Phantom Limb, the first album by Water Liars, was recorded over the course of one weekend with a single microphone.
With the release of their sophomore album Wyoming, the Missouri-Mississippi musical connection known as Water Liars stake their claim as torch bearers of a unique blend of soft indie rock, country, and blues. The two-person band may have recorded Wyoming on the cheap, but the buzz of the instruments and the intimate nature of the songs only add to the raw, simplistic aura of the overall work.
Lead singer Justin Kinkel-Schuster along with drummer Andrew Bryant make up Water Liars who formed rather spontaneously in the summer of 2011. Upon hearing the results of their efforts, it's easy to see how these fast friends have now released two albums in the span of one year. Wyoming is an unassuming treasure with hypnotic harmony and sometimes haunting lyrics that stick with listeners long after the music has ceased.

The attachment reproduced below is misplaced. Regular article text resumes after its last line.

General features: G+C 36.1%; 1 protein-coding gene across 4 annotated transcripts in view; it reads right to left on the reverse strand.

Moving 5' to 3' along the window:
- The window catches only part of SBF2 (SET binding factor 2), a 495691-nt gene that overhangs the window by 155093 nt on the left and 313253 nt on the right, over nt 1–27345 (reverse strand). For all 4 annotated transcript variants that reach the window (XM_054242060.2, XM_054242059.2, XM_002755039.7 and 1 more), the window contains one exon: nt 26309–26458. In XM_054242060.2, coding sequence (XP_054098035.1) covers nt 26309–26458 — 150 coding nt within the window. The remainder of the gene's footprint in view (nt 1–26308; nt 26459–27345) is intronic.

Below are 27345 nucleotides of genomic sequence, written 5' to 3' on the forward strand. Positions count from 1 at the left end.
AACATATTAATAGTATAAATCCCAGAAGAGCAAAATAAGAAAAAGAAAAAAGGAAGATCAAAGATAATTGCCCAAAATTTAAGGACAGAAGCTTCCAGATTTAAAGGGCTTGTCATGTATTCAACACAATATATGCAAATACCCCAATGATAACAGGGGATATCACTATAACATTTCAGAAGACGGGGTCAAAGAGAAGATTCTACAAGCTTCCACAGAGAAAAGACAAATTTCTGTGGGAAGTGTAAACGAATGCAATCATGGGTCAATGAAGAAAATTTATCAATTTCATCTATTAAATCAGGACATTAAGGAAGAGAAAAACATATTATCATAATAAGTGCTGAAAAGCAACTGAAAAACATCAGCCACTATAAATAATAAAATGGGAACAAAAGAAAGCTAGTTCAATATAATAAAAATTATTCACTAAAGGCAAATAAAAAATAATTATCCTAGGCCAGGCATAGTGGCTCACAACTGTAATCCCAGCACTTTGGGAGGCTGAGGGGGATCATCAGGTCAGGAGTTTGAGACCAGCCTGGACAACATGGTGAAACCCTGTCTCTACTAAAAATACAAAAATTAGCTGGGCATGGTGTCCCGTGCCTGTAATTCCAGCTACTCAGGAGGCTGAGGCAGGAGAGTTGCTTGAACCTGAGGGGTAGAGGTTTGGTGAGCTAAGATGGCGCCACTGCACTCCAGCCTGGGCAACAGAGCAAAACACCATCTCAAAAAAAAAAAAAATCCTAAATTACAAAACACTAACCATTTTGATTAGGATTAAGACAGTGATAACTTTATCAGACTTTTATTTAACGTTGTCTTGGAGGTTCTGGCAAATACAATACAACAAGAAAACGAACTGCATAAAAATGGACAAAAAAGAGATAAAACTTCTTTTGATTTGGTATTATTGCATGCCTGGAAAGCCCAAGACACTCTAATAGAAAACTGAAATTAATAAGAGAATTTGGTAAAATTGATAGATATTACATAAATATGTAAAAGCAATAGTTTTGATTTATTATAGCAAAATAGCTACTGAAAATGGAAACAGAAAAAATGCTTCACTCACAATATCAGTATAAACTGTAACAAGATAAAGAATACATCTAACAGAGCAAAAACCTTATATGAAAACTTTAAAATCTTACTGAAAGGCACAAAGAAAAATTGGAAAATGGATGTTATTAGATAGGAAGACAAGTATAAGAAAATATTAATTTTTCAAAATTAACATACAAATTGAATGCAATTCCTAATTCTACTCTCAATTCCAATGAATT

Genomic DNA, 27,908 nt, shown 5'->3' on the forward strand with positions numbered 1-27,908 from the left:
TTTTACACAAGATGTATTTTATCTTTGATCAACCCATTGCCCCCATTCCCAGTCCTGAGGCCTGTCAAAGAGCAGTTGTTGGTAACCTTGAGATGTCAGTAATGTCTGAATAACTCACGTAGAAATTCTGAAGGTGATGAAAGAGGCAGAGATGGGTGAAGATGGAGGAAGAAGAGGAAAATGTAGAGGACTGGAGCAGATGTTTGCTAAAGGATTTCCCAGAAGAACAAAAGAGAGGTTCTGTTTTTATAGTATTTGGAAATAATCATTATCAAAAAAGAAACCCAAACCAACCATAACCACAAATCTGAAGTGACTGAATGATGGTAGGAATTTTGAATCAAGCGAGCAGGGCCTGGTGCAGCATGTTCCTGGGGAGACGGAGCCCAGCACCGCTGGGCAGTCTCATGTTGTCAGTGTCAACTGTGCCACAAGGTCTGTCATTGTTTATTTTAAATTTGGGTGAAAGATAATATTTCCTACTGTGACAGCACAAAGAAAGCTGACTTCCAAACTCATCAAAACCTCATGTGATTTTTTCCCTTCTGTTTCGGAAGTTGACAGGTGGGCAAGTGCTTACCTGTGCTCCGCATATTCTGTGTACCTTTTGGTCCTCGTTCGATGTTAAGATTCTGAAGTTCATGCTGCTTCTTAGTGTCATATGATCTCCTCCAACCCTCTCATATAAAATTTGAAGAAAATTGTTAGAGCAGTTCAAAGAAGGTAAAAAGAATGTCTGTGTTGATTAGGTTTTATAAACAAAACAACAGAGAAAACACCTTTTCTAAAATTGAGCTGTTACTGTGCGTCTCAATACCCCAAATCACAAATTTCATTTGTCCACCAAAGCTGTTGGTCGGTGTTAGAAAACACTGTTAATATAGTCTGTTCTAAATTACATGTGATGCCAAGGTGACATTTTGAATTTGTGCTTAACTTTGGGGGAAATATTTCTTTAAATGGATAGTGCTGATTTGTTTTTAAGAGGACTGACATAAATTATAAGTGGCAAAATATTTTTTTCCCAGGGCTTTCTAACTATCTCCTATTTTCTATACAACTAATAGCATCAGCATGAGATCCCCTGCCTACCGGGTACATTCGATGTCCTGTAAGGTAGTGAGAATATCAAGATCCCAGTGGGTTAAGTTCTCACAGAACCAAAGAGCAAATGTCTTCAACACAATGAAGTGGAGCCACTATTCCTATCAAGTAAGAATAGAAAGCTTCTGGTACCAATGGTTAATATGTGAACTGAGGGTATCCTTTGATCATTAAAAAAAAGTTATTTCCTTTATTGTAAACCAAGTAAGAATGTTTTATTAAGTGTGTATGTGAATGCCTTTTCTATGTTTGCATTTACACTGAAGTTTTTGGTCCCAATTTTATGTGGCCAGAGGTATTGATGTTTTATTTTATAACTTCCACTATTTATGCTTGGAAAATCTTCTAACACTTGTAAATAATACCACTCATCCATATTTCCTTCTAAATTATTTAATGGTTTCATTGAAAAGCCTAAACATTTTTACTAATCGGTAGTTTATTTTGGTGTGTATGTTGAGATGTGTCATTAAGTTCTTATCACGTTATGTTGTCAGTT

There are numerous standout tracks on Wyoming, but my absolute favorite would have to be "You Work Days I Work Nights" where Kinkel-Schuster and Bryant's vocals perfectly intertwine with one guitar and a basic beat. "Linens" is one of those classic, yearning love songs that you grow fonder of with each and every listen. Water Liars switches to a traditional blues style for "Backbone" harkening back to a time when lyrics were simple and relatable. Title track “Wyoming” is a moody, atmospheric song about love lost. The hook where Kinkel-Schuster laments that he “..will die in Wyoming in a drug-store parking lot…” is an ingenious piece of songwriting.
It’s hard to find anything to complain about in regards to Wyoming. Unlike many albums pumped out by massively popular artists, Wyoming is one of those rare works where you can sit back and enjoy without having to skip over some terrible tracks in order to get to the good stuff. One small nitpick is that several of the best songs feel like they end abruptly (“Backbone” and “Wyoming” in particular) and could have been further fleshed-out. Wyoming has my utmost recommendation as a refreshing, unrefined marvel in an industry riddled with technology.